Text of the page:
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Goodbye to Language

Jean-Luc Godard's latest free-form essay film may be, more than anything else, a documentary of a restless mind.

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The Great Invisible

Winner of the SXSW Grand Jury Prize for Documentary, the film is strongest when it focuses on the micro rather than the macro. How the…

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Ballad of Narayama

"The Ballad of Narayama" is a Japanese film of great beauty and elegant artifice, telling a story of startling cruelty. What a space it opens…

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Monsieur Hire

Patrice Leconte's "Monsieur Hire" is a tragedy about loneliness and erotomania, told about two solitary people who have nothing else in common. It involves a…

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The Thinking Molecules of Titan: Ending by Dawn Oshiro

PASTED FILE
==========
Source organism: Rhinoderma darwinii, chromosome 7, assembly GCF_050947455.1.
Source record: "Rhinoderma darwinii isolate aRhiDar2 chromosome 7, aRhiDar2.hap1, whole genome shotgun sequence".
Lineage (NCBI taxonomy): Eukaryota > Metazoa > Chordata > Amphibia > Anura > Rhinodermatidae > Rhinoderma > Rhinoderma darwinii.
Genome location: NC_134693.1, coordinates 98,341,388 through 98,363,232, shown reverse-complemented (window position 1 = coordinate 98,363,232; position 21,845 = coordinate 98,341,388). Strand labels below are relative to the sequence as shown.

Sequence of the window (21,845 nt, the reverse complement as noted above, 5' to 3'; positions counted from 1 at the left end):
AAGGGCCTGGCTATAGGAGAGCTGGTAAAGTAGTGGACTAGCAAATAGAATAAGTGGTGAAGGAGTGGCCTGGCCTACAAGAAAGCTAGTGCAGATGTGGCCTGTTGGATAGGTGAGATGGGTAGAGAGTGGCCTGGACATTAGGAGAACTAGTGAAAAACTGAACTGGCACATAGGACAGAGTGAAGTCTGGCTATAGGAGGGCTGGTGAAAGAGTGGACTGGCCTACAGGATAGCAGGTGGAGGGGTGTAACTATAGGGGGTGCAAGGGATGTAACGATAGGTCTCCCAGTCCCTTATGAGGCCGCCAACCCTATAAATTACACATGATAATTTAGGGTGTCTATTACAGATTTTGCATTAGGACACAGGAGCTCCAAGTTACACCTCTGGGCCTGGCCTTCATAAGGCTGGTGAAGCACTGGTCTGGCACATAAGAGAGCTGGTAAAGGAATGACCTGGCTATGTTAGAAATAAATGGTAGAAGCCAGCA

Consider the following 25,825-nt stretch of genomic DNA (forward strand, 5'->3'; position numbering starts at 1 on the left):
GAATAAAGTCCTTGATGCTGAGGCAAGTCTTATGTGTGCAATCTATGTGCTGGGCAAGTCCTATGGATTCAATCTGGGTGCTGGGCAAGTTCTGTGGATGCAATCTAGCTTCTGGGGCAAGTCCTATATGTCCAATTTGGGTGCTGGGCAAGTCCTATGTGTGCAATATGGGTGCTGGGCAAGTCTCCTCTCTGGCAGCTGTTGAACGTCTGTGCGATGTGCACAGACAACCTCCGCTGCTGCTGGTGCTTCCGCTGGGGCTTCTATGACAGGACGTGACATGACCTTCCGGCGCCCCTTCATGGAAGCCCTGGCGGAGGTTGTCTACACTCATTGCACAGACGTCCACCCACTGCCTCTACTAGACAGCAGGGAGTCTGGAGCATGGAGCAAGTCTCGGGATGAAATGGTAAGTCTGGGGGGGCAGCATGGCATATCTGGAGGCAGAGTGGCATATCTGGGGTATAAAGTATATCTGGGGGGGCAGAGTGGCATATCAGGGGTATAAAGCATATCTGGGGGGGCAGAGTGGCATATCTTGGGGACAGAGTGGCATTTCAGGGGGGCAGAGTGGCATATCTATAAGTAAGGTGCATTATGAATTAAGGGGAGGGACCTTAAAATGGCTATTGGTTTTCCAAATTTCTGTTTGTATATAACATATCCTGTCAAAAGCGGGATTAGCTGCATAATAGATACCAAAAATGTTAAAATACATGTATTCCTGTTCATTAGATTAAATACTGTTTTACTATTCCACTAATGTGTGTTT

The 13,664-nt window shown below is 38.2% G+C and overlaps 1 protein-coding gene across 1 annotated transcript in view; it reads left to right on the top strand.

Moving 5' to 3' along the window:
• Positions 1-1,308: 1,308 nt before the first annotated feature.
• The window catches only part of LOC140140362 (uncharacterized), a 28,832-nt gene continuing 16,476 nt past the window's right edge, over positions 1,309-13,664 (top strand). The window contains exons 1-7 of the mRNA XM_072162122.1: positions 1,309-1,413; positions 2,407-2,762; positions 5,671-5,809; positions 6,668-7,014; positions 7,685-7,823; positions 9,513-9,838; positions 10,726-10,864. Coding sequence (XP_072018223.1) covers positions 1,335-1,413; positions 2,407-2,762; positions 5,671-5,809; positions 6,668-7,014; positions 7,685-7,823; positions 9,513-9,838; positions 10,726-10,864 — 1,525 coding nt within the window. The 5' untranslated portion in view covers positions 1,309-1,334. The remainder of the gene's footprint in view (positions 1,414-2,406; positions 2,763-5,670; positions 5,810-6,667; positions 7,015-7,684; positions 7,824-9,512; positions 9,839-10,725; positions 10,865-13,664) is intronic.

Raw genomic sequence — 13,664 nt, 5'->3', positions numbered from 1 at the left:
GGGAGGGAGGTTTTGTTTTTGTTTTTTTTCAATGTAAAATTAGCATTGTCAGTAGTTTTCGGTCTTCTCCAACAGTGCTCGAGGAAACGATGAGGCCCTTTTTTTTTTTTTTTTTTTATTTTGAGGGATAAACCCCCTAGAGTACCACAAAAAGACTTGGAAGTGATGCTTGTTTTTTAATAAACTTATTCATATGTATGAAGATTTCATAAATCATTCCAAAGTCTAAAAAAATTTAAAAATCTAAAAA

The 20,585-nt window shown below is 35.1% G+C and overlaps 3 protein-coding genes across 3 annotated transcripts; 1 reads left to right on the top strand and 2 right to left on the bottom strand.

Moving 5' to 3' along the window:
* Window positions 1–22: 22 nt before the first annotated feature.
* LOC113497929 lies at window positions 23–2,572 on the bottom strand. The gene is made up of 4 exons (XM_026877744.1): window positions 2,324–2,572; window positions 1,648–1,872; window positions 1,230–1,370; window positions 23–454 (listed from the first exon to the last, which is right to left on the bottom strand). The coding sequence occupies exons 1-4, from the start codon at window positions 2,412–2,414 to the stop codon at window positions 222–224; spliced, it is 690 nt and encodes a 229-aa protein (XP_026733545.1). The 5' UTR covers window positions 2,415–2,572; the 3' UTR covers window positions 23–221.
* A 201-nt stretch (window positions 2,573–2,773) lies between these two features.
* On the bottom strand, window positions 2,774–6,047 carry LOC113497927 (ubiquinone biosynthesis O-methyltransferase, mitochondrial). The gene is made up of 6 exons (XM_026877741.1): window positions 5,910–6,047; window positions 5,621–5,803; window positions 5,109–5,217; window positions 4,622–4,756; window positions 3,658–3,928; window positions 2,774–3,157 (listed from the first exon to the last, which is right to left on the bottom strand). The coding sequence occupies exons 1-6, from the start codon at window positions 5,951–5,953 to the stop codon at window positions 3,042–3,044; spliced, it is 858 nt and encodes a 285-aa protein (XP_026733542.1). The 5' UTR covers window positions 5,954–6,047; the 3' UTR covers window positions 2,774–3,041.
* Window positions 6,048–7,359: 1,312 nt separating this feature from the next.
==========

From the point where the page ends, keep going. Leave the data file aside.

Editor's note: This is a continuation of a story Roger was working on when he passed away. This ending is one of many we received. To read Roger's beginning to the story, from the end of which each entry picks up the thread, go here. Illustration by Krishna Bala Shenoi. This is one of four endings we're posting this week. Vote on this week's endings here.

Dawn Oshiro writes:

But even Mozart was a failed Mozart once, Mason thought to himself. Even though he was composing at the age of five, the experts agreed those pieces were shit and it was only when he was in his thirties that the masterpieces arose. Even genius takes time. The time to evolve and evolve, and, as Claire put it, "get in the groove." Mason leaned back and contemplated his friends, their laughter and banter fading into white noise. He unwound the eons in his mind, seeing the skin on his friends' faces, the muscles beneath them, the bones and the blood and the atoms that swam in them. He pictured the molecules that made up the first cell. Did they ever imagine that they would become all of this: five friends in a Campustown bar, talking of Titan? And what could they become, if given the time?

"Mason? Hey, Mason." Regan gave his arm a playful poke. "What are you doing?"

He looked up and smiled. "Thinking," he said.

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